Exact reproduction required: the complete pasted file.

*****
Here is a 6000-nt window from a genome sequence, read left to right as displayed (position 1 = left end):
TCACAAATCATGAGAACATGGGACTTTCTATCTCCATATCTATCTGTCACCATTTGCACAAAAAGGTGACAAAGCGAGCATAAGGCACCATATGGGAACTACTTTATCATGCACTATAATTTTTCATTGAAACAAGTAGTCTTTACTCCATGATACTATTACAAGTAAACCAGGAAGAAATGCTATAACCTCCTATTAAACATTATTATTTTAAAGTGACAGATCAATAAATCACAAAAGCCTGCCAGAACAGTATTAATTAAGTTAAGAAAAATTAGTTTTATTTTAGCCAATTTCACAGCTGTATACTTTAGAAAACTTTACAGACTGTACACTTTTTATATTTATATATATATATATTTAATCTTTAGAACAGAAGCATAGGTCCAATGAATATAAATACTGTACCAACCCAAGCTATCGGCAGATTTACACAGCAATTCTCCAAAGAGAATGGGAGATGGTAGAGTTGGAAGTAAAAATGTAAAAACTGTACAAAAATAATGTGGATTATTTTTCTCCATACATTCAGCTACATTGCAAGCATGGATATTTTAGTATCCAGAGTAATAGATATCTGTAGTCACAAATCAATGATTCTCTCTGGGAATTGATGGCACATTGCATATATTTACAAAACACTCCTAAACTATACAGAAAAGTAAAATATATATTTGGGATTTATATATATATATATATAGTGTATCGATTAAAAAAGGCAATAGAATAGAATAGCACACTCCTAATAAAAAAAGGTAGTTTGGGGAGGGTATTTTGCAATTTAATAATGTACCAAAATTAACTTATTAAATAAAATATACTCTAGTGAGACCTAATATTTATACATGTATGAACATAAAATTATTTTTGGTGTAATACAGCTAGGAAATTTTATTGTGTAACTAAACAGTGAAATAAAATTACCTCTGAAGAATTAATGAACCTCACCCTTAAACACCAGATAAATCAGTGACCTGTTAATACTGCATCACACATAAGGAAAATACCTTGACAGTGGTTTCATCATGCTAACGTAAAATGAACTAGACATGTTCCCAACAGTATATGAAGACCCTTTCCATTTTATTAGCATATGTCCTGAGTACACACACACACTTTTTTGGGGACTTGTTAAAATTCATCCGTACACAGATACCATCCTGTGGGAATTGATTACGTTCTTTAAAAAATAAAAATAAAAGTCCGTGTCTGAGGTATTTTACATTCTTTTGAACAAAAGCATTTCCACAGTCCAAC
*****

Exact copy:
Here is a 6000-nt window from a genome sequence, read left to right as displayed (position 1 = left end):
TCACAAATCATGAGAACATGGGACTTTCTATCTCCATATCTATCTGTCACCATTTGCACAAAAAGGTGACAAAGCGAGCATAAGGCACCATATGGGAACTACTTTATCATGCACTATAATTTTTCATTGAAACAAGTAGTCTTTACTCCATGATACTATTACAAGTAAACCAGGAAGAAATGCTATAACCTCCTATTAAACATTATTATTTTAAAGTGACAGATCAATAAATCACAAAAGCCTGCCAGAACAGTATTAATTAAGTTAAGAAAAATTAGTTTTATTTTAGCCAATTTCACAGCTGTATACTTTAGAAAACTTTACAGACTGTACACTTTTTATATTTATATATATATATATTTAATCTTTAGAACAGAAGCATAGGTCCAATGAATATAAATACTGTACCAACCCAAGCTATCGGCAGATTTACACAGCAATTCTCCAAAGAGAATGGGAGATGGTAGAGTTGGAAGTAAAAATGTAAAAACTGTACAAAAATAATGTGGATTATTTTTCTCCATACATTCAGCTACATTGCAAGCATGGATATTTTAGTATCCAGAGTAATAGATATCTGTAGTCACAAATCAATGATTCTCTCTGGGAATTGATGGCACATTGCATATATTTACAAAACACTCCTAAACTATACAGAAAAGTAAAATATATATTTGGGATTTATATATATATATATATAGTGTATCGATTAAAAAAGGCAATAGAATAGAATAGCACACTCCTAATAAAAAAAGGTAGTTTGGGGAGGGTATTTTGCAATTTAATAATGTACCAAAATTAACTTATTAAATAAAATATACTCTAGTGAGACCTAATATTTATACATGTATGAACATAAAATTATTTTTGGTGTAATACAGCTAGGAAATTTTATTGTGTAACTAAACAGTGAAATAAAATTACCTCTGAAGAATTAATGAACCTCACCCTTAAACACCAGATAAATCAGTGACCTGTTAATACTGCATCACACATAAGGAAAATACCTTGACAGTGGTTTCATCATGCTAACGTAAAATGAACTAGACATGTTCCCAACAGTATATGAAGACCCTTTCCATTTTATTAGCATATGTCCTGAGTACACACACACACTTTTTTGGGGACTTGTTAAAATTCATCCGTACACAGATACCATCCTGTGGGAATTGATTACGTTCTTTAAAAAATAAAAATAAAAGTCCGTGTCTGAGGTATTTTACATTCTTTTGAACAAAAGCATTTCCACAGTCCAAC